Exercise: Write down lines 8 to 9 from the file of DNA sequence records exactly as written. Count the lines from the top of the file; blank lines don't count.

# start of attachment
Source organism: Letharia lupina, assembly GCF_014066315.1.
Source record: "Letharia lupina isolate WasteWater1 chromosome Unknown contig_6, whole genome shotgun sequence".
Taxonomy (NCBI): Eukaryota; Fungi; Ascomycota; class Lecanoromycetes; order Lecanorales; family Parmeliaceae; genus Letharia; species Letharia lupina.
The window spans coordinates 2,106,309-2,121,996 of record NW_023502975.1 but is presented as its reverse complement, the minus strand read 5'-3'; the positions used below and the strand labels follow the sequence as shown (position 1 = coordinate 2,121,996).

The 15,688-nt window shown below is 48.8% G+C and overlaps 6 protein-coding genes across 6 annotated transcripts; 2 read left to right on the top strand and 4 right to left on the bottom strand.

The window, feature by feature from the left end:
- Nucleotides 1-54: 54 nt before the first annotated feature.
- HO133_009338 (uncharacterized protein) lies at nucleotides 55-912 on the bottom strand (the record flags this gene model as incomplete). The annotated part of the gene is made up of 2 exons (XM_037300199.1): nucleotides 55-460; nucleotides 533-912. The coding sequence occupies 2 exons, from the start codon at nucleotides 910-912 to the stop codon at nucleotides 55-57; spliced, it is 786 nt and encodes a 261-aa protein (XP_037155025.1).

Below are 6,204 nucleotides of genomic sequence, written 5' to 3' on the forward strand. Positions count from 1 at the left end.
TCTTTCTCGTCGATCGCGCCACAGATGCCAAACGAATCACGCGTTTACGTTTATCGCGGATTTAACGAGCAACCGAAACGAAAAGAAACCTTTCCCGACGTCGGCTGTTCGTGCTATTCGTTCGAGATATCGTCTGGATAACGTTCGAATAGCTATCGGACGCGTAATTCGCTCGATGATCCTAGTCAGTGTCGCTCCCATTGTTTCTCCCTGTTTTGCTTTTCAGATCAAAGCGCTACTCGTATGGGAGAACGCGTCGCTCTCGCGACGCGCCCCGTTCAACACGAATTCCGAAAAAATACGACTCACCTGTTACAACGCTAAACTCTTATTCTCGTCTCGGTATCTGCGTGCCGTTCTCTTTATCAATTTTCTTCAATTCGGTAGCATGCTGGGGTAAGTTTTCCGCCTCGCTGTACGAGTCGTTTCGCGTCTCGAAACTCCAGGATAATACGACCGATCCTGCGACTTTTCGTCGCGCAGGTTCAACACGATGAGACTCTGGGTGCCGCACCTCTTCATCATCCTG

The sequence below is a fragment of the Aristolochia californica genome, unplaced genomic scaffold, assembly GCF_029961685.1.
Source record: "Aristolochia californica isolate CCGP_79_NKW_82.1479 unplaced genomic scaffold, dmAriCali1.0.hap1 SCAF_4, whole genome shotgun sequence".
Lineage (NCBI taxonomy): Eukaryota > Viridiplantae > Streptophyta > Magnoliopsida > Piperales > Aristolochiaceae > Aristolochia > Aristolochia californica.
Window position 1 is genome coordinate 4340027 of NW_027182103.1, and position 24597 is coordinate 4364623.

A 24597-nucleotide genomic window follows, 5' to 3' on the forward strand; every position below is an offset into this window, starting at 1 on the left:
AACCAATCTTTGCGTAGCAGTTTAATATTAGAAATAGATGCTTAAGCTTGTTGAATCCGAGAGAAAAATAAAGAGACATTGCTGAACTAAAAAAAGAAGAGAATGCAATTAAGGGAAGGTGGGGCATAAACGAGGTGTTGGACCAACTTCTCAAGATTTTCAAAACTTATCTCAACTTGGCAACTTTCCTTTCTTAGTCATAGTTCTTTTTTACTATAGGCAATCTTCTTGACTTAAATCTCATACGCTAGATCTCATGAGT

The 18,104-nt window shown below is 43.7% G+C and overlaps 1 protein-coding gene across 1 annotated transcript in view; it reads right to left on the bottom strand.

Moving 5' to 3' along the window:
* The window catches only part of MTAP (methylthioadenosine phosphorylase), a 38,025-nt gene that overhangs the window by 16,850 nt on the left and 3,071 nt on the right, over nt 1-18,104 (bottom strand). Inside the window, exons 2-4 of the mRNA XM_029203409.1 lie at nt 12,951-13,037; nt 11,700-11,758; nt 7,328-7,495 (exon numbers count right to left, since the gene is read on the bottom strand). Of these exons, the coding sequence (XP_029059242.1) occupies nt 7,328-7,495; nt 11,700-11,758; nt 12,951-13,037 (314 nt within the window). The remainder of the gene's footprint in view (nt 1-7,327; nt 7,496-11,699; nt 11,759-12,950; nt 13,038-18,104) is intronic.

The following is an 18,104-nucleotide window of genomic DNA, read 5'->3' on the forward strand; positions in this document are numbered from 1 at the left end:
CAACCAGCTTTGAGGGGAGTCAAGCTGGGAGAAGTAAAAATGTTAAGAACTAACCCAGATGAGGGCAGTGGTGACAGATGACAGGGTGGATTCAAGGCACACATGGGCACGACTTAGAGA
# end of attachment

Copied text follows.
- HO133_009338 (uncharacterized protein) lies at nucleotides 55-912 on the bottom strand (the record flags this gene model as incomplete). The annotated part of the gene is made up of 2 exons (XM_037300199.1): nucleotides 55-460; nucleotides 533-912. The coding sequence occupies 2 exons, from the start codon at nucleotides 910-912 to the stop codon at nucleotides 55-57; spliced, it is 786 nt and encodes a 261-aa protein (XP_037155025.1).

Below are 6,204 nucleotides of genomic sequence, written 5' to 3' on the forward strand. Positions count from 1 at the left end.